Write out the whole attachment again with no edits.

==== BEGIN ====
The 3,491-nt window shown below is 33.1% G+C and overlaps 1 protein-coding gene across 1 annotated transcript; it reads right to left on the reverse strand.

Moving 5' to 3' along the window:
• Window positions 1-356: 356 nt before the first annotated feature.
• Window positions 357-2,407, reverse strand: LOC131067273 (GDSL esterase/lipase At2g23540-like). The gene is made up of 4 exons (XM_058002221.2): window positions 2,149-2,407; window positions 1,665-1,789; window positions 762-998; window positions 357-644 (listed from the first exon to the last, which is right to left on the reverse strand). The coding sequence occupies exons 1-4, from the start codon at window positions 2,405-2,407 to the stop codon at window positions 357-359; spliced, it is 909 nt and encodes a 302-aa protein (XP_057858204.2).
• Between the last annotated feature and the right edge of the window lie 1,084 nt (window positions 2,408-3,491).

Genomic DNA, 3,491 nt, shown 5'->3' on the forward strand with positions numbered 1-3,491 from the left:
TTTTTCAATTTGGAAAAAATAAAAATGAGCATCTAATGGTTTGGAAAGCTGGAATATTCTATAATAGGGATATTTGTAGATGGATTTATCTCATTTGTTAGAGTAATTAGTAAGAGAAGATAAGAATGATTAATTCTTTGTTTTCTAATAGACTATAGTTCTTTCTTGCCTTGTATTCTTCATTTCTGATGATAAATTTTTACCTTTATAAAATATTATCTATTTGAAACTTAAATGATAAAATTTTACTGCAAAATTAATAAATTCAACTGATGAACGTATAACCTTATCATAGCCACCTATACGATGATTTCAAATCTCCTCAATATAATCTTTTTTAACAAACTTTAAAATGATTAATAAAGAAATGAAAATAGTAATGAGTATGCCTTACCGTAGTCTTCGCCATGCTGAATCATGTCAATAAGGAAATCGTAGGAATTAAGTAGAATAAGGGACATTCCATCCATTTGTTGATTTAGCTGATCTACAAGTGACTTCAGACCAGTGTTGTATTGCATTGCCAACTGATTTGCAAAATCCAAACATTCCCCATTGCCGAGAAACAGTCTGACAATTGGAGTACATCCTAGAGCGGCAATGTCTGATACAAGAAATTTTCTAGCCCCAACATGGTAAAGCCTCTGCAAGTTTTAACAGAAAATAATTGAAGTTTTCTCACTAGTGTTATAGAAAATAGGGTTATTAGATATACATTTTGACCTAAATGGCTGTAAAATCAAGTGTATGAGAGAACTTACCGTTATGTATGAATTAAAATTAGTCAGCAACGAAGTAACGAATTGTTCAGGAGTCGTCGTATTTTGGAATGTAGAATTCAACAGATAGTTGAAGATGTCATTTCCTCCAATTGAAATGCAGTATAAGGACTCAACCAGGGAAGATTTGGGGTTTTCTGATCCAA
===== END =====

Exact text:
The 3,491-nt window shown below is 33.1% G+C and overlaps 1 protein-coding gene across 1 annotated transcript; it reads right to left on the reverse strand.

Moving 5' to 3' along the window:
• Window positions 1-356: 356 nt before the first annotated feature.
• Window positions 357-2,407, reverse strand: LOC131067273 (GDSL esterase/lipase At2g23540-like). The gene is made up of 4 exons (XM_058002221.2): window positions 2,149-2,407; window positions 1,665-1,789; window positions 762-998; window positions 357-644 (listed from the first exon to the last, which is right to left on the reverse strand). The coding sequence occupies exons 1-4, from the start codon at window positions 2,405-2,407 to the stop codon at window positions 357-359; spliced, it is 909 nt and encodes a 302-aa protein (XP_057858204.2).
• Between the last annotated feature and the right edge of the window lie 1,084 nt (window positions 2,408-3,491).

Genomic DNA, 3,491 nt, shown 5'->3' on the forward strand with positions numbered 1-3,491 from the left:
TTTTTCAATTTGGAAAAAATAAAAATGAGCATCTAATGGTTTGGAAAGCTGGAATATTCTATAATAGGGATATTTGTAGATGGATTTATCTCATTTGTTAGAGTAATTAGTAAGAGAAGATAAGAATGATTAATTCTTTGTTTTCTAATAGACTATAGTTCTTTCTTGCCTTGTATTCTTCATTTCTGATGATAAATTTTTACCTTTATAAAATATTATCTATTTGAAACTTAAATGATAAAATTTTACTGCAAAATTAATAAATTCAACTGATGAACGTATAACCTTATCATAGCCACCTATACGATGATTTCAAATCTCCTCAATATAATCTTTTTTAACAAACTTTAAAATGATTAATAAAGAAATGAAAATAGTAATGAGTATGCCTTACCGTAGTCTTCGCCATGCTGAATCATGTCAATAAGGAAATCGTAGGAATTAAGTAGAATAAGGGACATTCCATCCATTTGTTGATTTAGCTGATCTACAAGTGACTTCAGACCAGTGTTGTATTGCATTGCCAACTGATTTGCAAAATCCAAACATTCCCCATTGCCGAGAAACAGTCTGACAATTGGAGTACATCCTAGAGCGGCAATGTCTGATACAAGAAATTTTCTAGCCCCAACATGGTAAAGCCTCTGCAAGTTTTAACAGAAAATAATTGAAGTTTTCTCACTAGTGTTATAGAAAATAGGGTTATTAGATATACATTTTGACCTAAATGGCTGTAAAATCAAGTGTATGAGAGAACTTACCGTTATGTATGAATTAAAATTAGTCAGCAACGAAGTAACGAATTGTTCAGGAGTCGTCGTATTTTGGAATGTAGAATTCAACAGATAGTTGAAGATGTCATTTCCTCCAATTGAAATGCAGTATAAGGACTCAACCAGGGAAGATTTGGGGTTTTCTGATCCAA